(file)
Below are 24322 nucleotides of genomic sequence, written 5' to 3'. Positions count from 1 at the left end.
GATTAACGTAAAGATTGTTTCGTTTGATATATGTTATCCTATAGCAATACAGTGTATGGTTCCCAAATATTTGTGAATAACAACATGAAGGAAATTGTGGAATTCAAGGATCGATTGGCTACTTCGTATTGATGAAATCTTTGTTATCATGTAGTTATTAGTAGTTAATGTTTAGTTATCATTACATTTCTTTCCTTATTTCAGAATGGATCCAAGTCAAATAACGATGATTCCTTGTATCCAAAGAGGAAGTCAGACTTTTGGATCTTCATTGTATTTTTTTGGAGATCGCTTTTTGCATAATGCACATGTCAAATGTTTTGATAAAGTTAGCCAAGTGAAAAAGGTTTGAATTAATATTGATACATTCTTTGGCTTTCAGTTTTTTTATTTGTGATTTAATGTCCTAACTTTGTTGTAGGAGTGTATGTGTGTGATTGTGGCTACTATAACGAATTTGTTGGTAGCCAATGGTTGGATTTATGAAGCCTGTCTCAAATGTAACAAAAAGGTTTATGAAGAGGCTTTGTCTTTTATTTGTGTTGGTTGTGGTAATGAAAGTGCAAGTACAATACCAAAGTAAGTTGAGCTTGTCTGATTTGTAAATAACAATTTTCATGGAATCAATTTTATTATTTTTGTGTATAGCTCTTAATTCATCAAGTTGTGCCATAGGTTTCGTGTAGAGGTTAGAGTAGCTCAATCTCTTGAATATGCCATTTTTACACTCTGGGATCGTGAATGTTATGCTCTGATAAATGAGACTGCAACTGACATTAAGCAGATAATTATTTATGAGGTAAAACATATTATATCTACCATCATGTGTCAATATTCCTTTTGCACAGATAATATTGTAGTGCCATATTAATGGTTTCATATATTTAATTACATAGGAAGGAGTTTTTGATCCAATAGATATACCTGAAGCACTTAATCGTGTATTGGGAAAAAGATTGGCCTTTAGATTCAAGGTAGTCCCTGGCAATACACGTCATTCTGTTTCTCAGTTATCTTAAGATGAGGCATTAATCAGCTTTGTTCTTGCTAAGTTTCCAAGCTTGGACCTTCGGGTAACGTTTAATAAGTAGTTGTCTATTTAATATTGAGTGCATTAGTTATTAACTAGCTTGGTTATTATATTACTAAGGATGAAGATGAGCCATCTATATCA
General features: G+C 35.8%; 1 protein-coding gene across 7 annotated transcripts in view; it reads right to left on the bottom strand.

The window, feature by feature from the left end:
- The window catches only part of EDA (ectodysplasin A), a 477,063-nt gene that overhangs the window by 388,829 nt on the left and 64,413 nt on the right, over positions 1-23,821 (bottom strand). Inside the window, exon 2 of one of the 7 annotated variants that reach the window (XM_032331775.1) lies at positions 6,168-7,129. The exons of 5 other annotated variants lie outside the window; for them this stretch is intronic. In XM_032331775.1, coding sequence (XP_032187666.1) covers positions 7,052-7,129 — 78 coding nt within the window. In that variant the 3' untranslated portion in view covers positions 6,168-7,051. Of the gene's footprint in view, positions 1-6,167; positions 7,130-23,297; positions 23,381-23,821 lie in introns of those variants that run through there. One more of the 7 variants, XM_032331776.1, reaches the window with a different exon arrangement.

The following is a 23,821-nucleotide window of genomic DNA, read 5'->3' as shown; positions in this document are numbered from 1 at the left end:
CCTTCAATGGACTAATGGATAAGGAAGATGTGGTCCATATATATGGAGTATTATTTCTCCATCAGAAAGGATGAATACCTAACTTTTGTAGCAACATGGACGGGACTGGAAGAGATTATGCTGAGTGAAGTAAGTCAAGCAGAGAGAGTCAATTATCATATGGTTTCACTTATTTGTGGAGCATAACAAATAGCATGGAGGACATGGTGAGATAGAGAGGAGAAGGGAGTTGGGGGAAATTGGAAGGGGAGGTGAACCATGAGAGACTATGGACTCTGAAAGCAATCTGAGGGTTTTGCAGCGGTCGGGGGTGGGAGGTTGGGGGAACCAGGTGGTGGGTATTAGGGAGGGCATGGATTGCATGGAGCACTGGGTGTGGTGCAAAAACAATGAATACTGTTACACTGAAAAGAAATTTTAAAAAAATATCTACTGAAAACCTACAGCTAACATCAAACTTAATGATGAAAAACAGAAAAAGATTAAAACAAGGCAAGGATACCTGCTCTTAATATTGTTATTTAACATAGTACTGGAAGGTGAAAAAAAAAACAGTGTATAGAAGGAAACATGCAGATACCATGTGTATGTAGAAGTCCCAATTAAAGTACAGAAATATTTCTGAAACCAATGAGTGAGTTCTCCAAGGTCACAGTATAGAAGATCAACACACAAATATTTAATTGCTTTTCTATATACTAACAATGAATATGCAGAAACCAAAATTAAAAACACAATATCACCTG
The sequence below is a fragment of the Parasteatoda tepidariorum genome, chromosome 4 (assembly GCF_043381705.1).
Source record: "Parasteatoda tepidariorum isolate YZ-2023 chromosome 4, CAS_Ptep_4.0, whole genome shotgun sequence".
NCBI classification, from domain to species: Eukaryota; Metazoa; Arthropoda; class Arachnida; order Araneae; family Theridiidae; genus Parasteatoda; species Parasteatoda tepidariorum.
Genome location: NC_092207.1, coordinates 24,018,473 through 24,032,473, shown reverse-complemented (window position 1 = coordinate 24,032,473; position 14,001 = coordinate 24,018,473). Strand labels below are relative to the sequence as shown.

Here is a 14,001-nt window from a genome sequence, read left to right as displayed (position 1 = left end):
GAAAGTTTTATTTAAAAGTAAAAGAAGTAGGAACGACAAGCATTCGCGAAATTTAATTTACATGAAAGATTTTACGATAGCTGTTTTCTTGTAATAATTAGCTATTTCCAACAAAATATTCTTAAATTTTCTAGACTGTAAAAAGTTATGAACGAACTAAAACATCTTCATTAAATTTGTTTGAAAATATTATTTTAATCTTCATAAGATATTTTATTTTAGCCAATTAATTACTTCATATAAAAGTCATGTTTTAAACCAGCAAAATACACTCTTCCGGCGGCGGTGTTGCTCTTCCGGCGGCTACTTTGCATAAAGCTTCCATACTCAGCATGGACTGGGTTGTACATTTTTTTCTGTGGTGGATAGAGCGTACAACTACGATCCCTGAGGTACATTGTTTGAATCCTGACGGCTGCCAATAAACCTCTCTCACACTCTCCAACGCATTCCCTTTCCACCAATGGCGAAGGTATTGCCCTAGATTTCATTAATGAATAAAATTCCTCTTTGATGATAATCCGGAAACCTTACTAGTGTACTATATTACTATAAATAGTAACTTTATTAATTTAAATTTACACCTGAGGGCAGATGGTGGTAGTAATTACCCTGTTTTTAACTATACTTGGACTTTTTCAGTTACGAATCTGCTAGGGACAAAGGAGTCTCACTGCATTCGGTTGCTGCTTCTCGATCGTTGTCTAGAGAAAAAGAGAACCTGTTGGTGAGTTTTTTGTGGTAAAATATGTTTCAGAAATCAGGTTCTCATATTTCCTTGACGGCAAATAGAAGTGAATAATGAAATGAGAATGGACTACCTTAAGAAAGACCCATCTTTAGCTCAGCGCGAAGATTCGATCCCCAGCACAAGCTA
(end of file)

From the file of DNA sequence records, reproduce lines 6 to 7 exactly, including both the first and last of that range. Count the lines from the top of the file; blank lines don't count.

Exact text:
The following is a 23,821-nucleotide window of genomic DNA, read 5'->3' as shown; positions in this document are numbered from 1 at the left end:
CCTTCAATGGACTAATGGATAAGGAAGATGTGGTCCATATATATGGAGTATTATTTCTCCATCAGAAAGGATGAATACCTAACTTTTGTAGCAACATGGACGGGACTGGAAGAGATTATGCTGAGTGAAGTAAGTCAAGCAGAGAGAGTCAATTATCATATGGTTTCACTTATTTGTGGAGCATAACAAATAGCATGGAGGACATGGTGAGATAGAGAGGAGAAGGGAGTTGGGGGAAATTGGAAGGGGAGGTGAACCATGAGAGACTATGGACTCTGAAAGCAATCTGAGGGTTTTGCAGCGGTCGGGGGTGGGAGGTTGGGGGAACCAGGTGGTGGGTATTAGGGAGGGCATGGATTGCATGGAGCACTGGGTGTGGTGCAAAAACAATGAATACTGTTACACTGAAAAGAAATTTTAAAAAAATATCTACTGAAAACCTACAGCTAACATCAAACTTAATGATGAAAAACAGAAAAAGATTAAAACAAGGCAAGGATACCTGCTCTTAATATTGTTATTTAACATAGTACTGGAAGGTGAAAAAAAAAACAGTGTATAGAAGGAAACATGCAGATACCATGTGTATGTAGAAGTCCCAATTAAAGTACAGAAATATTTCTGAAACCAATGAGTGAGTTCTCCAAGGTCACAGTATAGAAGATCAACACACAAATATTTAATTGCTTTTCTATATACTAACAATGAATATGCAGAAACCAAAATTAAAAACACAATATCACCTG